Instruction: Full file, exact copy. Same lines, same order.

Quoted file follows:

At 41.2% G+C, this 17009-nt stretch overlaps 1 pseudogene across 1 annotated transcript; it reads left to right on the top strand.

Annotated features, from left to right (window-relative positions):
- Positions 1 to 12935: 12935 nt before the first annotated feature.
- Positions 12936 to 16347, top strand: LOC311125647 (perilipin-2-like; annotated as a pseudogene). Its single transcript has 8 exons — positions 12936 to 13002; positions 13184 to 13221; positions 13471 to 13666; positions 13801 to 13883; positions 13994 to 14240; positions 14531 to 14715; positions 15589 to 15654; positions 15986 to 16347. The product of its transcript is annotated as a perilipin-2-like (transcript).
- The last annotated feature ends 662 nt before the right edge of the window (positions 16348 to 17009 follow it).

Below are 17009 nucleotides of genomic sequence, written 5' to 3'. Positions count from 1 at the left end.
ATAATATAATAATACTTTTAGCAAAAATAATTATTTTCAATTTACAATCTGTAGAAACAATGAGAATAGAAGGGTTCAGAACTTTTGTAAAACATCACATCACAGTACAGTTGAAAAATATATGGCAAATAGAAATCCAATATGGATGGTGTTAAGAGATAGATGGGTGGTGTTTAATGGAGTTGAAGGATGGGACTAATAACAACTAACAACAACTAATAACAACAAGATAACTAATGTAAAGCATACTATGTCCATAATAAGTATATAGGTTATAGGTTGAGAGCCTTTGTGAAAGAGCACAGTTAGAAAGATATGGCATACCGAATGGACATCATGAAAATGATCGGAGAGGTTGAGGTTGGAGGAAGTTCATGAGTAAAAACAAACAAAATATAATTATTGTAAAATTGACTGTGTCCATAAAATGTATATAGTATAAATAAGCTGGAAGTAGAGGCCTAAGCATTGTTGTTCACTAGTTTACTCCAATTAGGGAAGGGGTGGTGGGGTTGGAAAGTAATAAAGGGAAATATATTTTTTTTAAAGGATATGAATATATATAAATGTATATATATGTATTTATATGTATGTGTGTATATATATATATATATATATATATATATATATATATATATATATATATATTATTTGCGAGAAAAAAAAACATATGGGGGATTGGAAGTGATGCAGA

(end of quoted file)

At 41.2% G+C, this 17009-nt stretch overlaps 1 pseudogene across 1 annotated transcript; it reads left to right on the top strand.

Annotated features, from left to right (window-relative positions):
- Positions 1 to 12935: 12935 nt before the first annotated feature.
- Positions 12936 to 16347, top strand: LOC311125647 (perilipin-2-like; annotated as a pseudogene). Its single transcript has 8 exons — positions 12936 to 13002; positions 13184 to 13221; positions 13471 to 13666; positions 13801 to 13883; positions 13994 to 14240; positions 14531 to 14715; positions 15589 to 15654; positions 15986 to 16347. The product of its transcript is annotated as a perilipin-2-like (transcript).
- The last annotated feature ends 662 nt before the right edge of the window (positions 16348 to 17009 follow it).

Below are 17009 nucleotides of genomic sequence, written 5' to 3'. Positions count from 1 at the left end.
ATAATATAATAATACTTTTAGCAAAAATAATTATTTTCAATTTACAATCTGTAGAAACAATGAGAATAGAAGGGTTCAGAACTTTTGTAAAACATCACATCACAGTACAGTTGAAAAATATATGGCAAATAGAAATCCAATATGGATGGTGTTAAGAGATAGATGGGTGGTGTTTAATGGAGTTGAAGGATGGGACTAATAACAACTAACAACAACTAATAACAACAAGATAACTAATGTAAAGCATACTATGTCCATAATAAGTATATAGGTTATAGGTTGAGAGCCTTTGTGAAAGAGCACAGTTAGAAAGATATGGCATACCGAATGGACATCATGAAAATGATCGGAGAGGTTGAGGTTGGAGGAAGTTCATGAGTAAAAACAAACAAAATATAATTATTGTAAAATTGACTGTGTCCATAAAATGTATATAGTATAAATAAGCTGGAAGTAGAGGCCTAAGCATTGTTGTTCACTAGTTTACTCCAATTAGGGAAGGGGTGGTGGGGTTGGAAAGTAATAAAGGGAAATATATTTTTTTTAAAGGATATGAATATATATAAATGTATATATATGTATTTATATGTATGTGTGTATATATATATATATATATATATATATATATATATATATATATATATATATTATTTGCGAGAAAAAAAAACATATGGGGGATTGGAAGTGATGCAGA